Despite these changes in pastors over the years, the Lord has continued to be faithful and continued to encourage through the salvation of precious souls. Today, Emmanuel is just under 70 in membership with around 100 in our Sunday morning service and a few less in the evening.


Workers for the harvest fields

As well as church leaders departing for pastures new over the 50 years, several of Emmanuel’s members have themselves gone out to serve the Lord in ministry in different parts of the globe.

Most dear to those in Emmanuel from the early days is Miss Hazel Hicks, an original member who lived on Gabalfa Avenue. She married Irishman, Mr Billy Glover, and the couple began their ministry in Spain with WEC International back in 1974. Billy & Hazel, with their four children, came back on many occasions to the church over the years and continue to make regular visits to Wednesday night missionary meetings. Now back in the UK, they work in Birmingham with the “Betel” ministry to drug addicts.

Another early member sent out as a missionary was Anne Kelland. She began her ministry in Gambia in 1971 and eventually became the field leader. After some time working at the international office at Bulstrode, she has returned to West Africa.

Young men have also been called to train for the ministry from Emmanuel. Alan Davey, a deacon in the church, later became Pastor at Deeside Evangelical Church, before embarking on mission work in Bordeaux in France.

Similarly, Ian Parry, who was a member, was supported by the church to train in London Theological Seminary for the ministry. After a period of pastoring in Pontardawe, Swansea, he returned to Cardiff several years ago to establish a gospel work in Cardiff Bay. Paul Levy, a past member of Emmanuel, was also called to minister God’s Word and now serves in as Pastor in the International Presbyterian Church in Ealing, London.

More recent examples of individuals called into full time service for the Lord have been Siân Leaves who is now studying in the Netherlands and Miska Wilhelmsson who at the Master’s Seminary in Los Angeles preparing to return to pastor his home church in Finland.


Various meetings

Throughout the 50 years, various meetings for different groups in the church have come and gone. In the early years, Emmanuel had both a Girls and Boys Brigade for the youngsters, while for the women of the church, there was a Sisterhood. Some of these meetings have changed over years both in terms of their nature and leadership. For the youth BANG and EYC have replaced the Boy’s and Girl’s Brigade’s and the Friendship Hour the Sisterhood. The latter was commenced many years go by Len and Mary Head, then on their retirement by John and Beryl Legg and more recently by Gill Phillips.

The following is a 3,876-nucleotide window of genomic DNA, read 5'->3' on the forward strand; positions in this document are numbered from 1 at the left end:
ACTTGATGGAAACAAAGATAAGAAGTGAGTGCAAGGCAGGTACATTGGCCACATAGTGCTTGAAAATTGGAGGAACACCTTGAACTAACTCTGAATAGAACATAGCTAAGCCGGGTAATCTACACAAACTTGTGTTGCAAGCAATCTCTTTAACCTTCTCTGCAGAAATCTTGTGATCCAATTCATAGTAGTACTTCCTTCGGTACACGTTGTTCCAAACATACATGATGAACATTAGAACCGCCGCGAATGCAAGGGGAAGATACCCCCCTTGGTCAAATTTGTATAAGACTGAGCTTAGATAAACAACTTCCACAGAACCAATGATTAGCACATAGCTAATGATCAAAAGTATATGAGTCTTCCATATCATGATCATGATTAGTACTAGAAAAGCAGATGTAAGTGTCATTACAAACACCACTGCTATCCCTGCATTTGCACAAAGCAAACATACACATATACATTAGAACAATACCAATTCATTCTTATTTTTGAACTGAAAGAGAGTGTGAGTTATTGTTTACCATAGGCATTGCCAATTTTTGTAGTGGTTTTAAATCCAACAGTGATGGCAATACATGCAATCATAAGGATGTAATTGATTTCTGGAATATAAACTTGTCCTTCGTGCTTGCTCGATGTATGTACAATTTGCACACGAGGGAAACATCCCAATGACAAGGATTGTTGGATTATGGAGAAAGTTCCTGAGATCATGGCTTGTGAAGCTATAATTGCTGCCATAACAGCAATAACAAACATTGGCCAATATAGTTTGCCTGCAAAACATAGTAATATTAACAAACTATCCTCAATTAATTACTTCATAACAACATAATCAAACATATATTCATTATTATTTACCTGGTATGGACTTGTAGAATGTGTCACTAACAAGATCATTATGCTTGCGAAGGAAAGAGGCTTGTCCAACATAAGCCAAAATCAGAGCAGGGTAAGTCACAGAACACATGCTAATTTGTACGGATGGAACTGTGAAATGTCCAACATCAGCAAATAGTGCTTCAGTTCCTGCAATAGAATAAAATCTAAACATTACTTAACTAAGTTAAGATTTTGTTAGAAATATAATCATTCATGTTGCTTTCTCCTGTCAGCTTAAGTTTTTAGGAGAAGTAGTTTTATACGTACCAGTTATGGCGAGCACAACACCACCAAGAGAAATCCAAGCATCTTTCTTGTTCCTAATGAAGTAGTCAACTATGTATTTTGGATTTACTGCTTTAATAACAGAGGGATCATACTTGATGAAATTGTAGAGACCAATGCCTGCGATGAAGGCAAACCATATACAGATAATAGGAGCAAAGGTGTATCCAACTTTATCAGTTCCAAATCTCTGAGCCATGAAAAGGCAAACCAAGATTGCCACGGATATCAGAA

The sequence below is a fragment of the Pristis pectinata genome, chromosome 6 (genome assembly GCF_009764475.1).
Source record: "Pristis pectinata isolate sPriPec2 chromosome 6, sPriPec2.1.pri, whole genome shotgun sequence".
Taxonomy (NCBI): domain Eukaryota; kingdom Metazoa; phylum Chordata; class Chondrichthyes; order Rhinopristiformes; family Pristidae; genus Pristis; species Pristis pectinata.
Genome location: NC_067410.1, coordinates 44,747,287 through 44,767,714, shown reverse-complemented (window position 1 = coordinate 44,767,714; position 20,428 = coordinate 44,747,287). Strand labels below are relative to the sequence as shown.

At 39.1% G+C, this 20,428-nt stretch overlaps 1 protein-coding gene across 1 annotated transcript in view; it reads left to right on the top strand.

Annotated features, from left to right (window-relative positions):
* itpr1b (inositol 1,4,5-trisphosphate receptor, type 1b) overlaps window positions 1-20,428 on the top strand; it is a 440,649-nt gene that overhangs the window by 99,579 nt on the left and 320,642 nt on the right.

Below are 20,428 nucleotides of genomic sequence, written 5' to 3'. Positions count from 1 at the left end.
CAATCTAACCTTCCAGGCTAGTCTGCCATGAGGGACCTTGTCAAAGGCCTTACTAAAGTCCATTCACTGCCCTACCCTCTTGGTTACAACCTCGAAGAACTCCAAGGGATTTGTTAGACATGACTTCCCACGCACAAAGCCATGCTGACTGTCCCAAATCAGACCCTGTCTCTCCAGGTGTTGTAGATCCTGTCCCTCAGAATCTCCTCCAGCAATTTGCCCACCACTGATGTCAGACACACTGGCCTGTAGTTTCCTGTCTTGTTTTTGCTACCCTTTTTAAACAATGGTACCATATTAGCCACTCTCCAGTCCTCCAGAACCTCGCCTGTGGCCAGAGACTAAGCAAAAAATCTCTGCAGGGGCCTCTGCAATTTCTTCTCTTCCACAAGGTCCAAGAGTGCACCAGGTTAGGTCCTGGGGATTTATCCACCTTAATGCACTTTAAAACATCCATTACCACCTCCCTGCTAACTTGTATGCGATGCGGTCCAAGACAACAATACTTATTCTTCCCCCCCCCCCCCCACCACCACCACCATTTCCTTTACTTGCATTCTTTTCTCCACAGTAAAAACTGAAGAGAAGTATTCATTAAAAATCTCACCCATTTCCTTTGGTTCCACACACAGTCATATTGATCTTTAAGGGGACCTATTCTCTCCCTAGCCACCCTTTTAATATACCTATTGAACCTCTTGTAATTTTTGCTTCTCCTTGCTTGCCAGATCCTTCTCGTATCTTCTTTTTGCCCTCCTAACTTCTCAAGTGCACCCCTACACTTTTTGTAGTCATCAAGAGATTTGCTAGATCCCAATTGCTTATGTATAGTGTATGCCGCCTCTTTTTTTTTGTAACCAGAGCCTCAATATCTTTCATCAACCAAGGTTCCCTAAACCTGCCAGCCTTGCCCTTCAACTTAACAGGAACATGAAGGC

Mr Ray Dando, one of the Trustees and deacons, also used to arrange monthly Bible fellowship meetings in Emmanuel. Another meeting that lasted for several years was the ‘Over 20’s’ group, which continued until some 30 years ago. More recently, we have been seeking to have closer fellowship with other AECW churches in Cardiff in holding joint prayer meetings and also joint youth activities (UNITE). These have been extremely beneficial.


Looking forward

As we gaze back over these past 50 years in Emmanuel, through joys and triumphs, trials and tribulations, we are drawn to bring our thanks to God for His unfailing love and faithfulness toward us throughout the years.

What then should our response be for the future and, God willing, for the next 50 years? In the words of our original members:

“Our vision should be to have faith that God will work amongst the church at Emmanuel and as a result that many on the estate will hear the Good News of Salvation and be converted. May He also help us to be faithful to the work.” In seeking to fulfil this vision, it is our prayer that God in His time and purposes will lead us to a man to minister His precious Word. In the meantime, we are so grateful for faithful men who fill our pulpit week by week and continue to proclaim the unsearchable riches of Christ.

Even after 50 varied years, the desire is still burning in those early members’ hearts for the Lord to show mercy through Jesus Christ toward the people on the Gabalfa estate and Emmanuel; the longing that He may visit us with His salvation.

As we face the future, then, it is appropriate that Emmanuel’s text for 2016 should be from Psalm 127 verse 1: ‘Unless the Lord build the House, they labour in vain who build it.’ We pray this may be so as we look solely to Him to add to His Church such as should be saved. We also remember our great responsibility that

‘We bear the torch that flaming

Fell from the hands of those

Who gave their lives proclaiming

That Jesus died and rose.

Ours is the same commission,

The same glad message ours,

Fired by the same ambition,

To Thee we yield our powers.’

Perhaps it is appropriate to end by quoting words from those early men who had the ‘same glad message’ and were ‘fired by the same ambition’ many years ago, the Trustees of Emmanuel. They end an early newsletter with these important words that still speak to us today:

‘FINALLY BRETHREN…………….Pray……………..For prayer STILL changes things…………’

But of course, the final word must be to our great God and Saviour who deserves all the praise as we look back over the past 50 years. And so we unite to say:

‘To God be the glory! great things He has done!’